Imagine sitting in a crowded jail cell for days, weeks, even years, waiting for your day in court, not yet convicted of any crime, unable to make bail.
Now imagine yourself there amid the spread of COVID-19 — unable to wash your hands or socially distance yourself from dozens of other inmates. The entire time you're incarcerated, you have little to no access to quality health care. That is the grim reality for hundreds of thousands of people across the United States.
Today, a judge’s decision to set bail is the equivalent of a death sentence. With the virus rapidly spreading, COVID-19 is quickly infiltrating prison and jail settings where conditions are the worst.
Last week, an inmate died of coronavirus at Rikers Island. It was one of the first such incidents at the prison. According to a Time magazine report, 53-year-old Michael Tyson fell ill and, days later on March 26, was moved to the hospital.
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Tyson was booked into Rikers just the month prior for a technical parole violation. As of last week, more than 850 people within New York's correctional system — including inmates, staff and health care workers — had contracted COVID-19, according to a New York Times report.
Across this country, people are adhering to the federal and state mandates designed to prevent the spread of COVID-19 — washing one’s hands several times a day, avoiding mass gatherings, practicing social distancing. Restaurants and bars have been ordered closed to ensure there will be no massive crowds of people.
For the hundreds of thousands of individuals who are too poor to pay their bail and are subsequently housed in jail, it is impossible to comply with the government mandates preventing infection.
The spread of the virus is exacerbated by the close quarters of overcrowded jails. But it may find its way into a prison system through a number of different means. At Chicago’s Cook County jail, a correctional officer who tested positive for the virus immediately went into quarantine. Soon after, two of the jail’s 4,500 inmates also tested positive.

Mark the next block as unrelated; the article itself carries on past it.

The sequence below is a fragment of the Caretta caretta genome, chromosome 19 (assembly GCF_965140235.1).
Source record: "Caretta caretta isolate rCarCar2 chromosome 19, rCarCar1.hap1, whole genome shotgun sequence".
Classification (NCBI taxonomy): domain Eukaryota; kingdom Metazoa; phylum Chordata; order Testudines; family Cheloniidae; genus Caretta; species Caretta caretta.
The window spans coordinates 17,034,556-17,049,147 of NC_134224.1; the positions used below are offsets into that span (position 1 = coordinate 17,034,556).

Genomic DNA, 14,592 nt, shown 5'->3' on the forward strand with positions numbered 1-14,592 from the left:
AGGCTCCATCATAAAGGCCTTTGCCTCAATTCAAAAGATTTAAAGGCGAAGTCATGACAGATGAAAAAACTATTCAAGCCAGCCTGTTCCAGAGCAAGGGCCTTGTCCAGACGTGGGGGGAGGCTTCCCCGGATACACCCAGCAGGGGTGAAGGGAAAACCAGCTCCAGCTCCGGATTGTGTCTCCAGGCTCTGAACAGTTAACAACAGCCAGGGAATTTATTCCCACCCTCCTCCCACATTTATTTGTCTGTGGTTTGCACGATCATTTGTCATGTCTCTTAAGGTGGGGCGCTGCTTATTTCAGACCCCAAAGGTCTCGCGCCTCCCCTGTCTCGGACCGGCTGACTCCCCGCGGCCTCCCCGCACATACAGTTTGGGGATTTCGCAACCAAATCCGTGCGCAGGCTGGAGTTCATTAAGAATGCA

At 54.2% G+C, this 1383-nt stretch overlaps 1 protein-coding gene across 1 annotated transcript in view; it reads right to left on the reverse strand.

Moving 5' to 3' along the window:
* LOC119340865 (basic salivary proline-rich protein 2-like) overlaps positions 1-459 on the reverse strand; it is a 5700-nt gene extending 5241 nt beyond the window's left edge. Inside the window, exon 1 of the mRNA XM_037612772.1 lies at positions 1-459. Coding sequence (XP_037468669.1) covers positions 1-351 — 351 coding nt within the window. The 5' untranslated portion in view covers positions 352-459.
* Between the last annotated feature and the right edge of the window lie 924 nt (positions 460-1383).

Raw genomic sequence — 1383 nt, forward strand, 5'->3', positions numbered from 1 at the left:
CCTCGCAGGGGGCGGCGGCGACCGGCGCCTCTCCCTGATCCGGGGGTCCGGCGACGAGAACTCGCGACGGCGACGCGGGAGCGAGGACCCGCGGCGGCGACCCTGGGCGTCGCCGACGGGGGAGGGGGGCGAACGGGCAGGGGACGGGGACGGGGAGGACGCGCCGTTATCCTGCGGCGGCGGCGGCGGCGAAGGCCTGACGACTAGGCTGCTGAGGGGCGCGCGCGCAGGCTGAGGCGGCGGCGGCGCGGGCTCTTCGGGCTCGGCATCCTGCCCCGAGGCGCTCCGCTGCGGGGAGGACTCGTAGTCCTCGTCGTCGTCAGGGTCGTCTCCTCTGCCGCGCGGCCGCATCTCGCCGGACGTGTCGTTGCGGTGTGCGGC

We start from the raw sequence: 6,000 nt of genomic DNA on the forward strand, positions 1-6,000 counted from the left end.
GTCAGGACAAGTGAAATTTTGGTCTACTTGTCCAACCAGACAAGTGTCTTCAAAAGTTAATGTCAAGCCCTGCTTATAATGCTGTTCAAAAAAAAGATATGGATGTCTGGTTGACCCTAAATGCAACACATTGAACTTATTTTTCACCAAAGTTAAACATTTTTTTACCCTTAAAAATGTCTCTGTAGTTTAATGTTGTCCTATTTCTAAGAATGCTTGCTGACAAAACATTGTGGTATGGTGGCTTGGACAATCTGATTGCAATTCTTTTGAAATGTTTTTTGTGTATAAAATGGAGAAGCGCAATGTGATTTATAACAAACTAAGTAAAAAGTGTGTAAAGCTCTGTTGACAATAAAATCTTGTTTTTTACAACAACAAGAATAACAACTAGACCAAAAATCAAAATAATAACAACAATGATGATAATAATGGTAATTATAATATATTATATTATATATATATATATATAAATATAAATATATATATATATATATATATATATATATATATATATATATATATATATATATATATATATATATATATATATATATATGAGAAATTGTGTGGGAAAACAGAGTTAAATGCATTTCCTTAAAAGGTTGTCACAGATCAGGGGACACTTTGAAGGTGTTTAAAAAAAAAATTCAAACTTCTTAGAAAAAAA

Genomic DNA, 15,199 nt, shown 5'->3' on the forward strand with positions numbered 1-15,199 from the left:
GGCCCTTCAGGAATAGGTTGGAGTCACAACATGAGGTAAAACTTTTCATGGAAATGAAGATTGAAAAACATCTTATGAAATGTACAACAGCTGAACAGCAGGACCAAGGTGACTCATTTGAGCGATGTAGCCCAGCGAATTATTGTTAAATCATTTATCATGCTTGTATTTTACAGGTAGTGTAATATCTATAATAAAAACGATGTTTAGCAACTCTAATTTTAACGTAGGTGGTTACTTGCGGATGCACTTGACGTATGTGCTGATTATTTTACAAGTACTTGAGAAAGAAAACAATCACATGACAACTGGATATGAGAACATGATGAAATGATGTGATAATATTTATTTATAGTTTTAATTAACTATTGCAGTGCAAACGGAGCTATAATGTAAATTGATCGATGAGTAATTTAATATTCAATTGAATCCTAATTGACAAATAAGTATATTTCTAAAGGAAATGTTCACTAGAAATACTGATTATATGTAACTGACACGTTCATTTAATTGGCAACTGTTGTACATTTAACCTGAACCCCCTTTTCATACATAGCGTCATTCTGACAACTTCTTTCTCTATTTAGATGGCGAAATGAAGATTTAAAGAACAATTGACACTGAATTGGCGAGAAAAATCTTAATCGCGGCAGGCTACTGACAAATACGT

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In Dallas County, nearly two dozen inmates have tested positive for the disease. That's on top of the 12 members of the county sheriff’s office who contracted it. COVID-19 has also either taken lives or infected inmates at correctional facilities in Michigan and New Jersey.
The problem is severe.
It's also solvable.
Judges have used factors proven to rely on racial bias more than science to determine whether to set bail, such as the defendant's “risk of fleeing” and "dangerousness." While some have long argued (and stats have proved) that most individuals aren't flight risks, COVID-19 should eliminate that consideration entirely.
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Those pretrial incarcerated individuals who cannot afford to pay nominal amounts of bail surely cannot afford to “flee” given COVID-19 restrictions that have canceled flights. Furthermore, data from the Brooklyn Community Bail Fund — which provides money for people who can't afford the cost of waiting for trials at home — shows a 95% court attendance rate for individuals in their program who have been released.
New Jersey eliminated money bail in 2017, releasing thousands more people pretrial. The state did not experience an uptick in new crime or failures to appear. When Philadelphia did away with cash bail and more people were released, the city’s crime rate did not significantly change.
Counties and jurisdictions have always been burdened with the expensive and counterproductive responsibility of warehousing people in jail who have not been found guilty of a crime. But retaining pretrial individuals now not only adversely impacts those who are jailed, it also impacts prison employees, and those working on their behalf such as public defenders.
Acknowledging the problem, jurisdictions across the country are slowly releasing certain incarcerated populations. But far too many people are being left behind. These preliminary releases have just put a Band-Aid on a broken leg. They fall short of adequately dealing with what is certain to be a public health disaster.
Absent the release of the vast majority of pretrial detainees, this country will witness the deaths of many simply because bail was set too high and they could not afford their own freedom and the lifesaving measures accompanying that liberty.
The need to deploy sensible, proven, cost-saving and humanitarian solutions is ever so dire. There indeed are workable alternatives that fulfill criminal justice objectives and protect the health needs of a historically vulnerable population.
As we’ve seen in Brooklyn, if contact information is collected and people are reminded of their court dates, they show up. Just as our government leaders have shown faith in Americans to follow strict rules about where to go and who to fraternize with in order to “flatten the curve,” we need to have faith in our fellow citizens and release people out of harm's way.
There is absolutely no justification for placing lives of entire population groups in jeopardy simply because they are poor.
Seann Riley is director of partnerships for Uptrust, a technology company fighting mass incarceration.